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Rodrigo Goncalves and Ron Bose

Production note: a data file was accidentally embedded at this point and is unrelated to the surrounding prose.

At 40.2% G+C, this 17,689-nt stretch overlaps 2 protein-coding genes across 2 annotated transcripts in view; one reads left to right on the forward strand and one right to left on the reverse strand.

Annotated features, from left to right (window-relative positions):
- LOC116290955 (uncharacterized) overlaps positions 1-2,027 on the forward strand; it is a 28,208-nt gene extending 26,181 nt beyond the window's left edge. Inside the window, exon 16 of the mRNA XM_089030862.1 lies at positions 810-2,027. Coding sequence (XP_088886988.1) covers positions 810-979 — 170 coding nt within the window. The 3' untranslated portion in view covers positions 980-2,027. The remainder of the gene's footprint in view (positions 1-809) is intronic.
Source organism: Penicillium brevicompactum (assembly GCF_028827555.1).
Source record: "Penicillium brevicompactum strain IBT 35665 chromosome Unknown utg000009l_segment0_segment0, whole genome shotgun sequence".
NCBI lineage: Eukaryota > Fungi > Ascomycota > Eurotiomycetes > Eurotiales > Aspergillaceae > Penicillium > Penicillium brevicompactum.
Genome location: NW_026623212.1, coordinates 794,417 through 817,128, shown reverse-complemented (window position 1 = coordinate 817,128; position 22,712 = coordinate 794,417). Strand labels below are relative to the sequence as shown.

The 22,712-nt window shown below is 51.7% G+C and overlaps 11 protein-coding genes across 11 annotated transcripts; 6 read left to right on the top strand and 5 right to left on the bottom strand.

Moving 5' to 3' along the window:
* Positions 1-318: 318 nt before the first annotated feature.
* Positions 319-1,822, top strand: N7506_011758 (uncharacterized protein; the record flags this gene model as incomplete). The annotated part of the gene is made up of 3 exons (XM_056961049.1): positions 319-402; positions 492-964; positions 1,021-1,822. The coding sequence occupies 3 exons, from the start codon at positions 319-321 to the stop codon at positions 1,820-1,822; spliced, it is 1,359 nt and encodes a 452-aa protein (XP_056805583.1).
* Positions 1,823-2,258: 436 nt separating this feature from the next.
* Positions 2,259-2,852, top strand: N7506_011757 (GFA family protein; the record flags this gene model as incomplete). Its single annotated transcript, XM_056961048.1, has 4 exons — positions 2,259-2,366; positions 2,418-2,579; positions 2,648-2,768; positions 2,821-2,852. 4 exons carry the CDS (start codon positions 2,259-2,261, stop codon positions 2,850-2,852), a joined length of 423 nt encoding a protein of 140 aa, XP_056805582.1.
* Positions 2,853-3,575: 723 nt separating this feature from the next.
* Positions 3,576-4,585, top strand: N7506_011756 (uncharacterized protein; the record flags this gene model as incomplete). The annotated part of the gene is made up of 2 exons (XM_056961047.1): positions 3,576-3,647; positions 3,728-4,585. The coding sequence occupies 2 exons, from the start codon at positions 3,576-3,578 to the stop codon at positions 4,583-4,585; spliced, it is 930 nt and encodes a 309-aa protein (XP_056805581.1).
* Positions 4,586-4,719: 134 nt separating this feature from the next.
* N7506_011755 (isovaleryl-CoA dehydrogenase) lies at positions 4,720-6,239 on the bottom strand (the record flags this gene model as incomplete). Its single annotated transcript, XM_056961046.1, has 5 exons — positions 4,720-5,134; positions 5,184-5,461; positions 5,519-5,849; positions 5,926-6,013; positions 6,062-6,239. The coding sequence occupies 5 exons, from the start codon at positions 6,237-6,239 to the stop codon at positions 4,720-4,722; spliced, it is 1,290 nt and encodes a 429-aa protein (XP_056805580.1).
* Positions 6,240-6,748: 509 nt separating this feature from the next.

Oncotype DX, PAM50, and MammaPrint are multigene tests that are being used clinically for early-stage breast cancer to predict recurrence risk and guide adjuvant chemotherapy decisions. These tests have been validated in multiple retrospective studies, and prospective clinical trials are in progress. The TAILORx trial uses the Oncotype DX recurrence score to assign estrogen receptor–positive (ER+), node-negative patients to chemotherapy plus hormonal therapy versus hormonal therapy alone. The RxPONDER (SWOG S1007) trial uses Oncotype DX in a similar approach but on node-positive patients, and it includes the PAM50 test as a secondary analysis. The MINDACT trial uses Mamma-Print and Adjuvant! Online for treatment arm assignments. MINDACT has very broad eligibility criteria and 2 secondary randomizations for selecting chemotherapy and hormonal therapy regimens. This article discusses how the latest results on cancer genome sequencing apply to early-stage breast cancer. Several hundred breast cancers have already undergone genome sequencing, and the somatic DNA changes found in the tumor, compared with the patient's normal DNA, have been identified. Higher rates of point mutations and chromosomal translocations are found in aromatase inhibitor–resistant ER+ cancers and in the basal-like and HER2-enriched breast cancer subtypes. Correlations of somatic mutations with neoadjuvant aromatase inhibitor response are discussed. Genome sequencing can potentially identify the molecular abnormalities that underlie the poor risk identified by multigene tests and provide potential new targets for therapy, but more clinical trials correlating clinical outcome and somatic DNA changes are needed.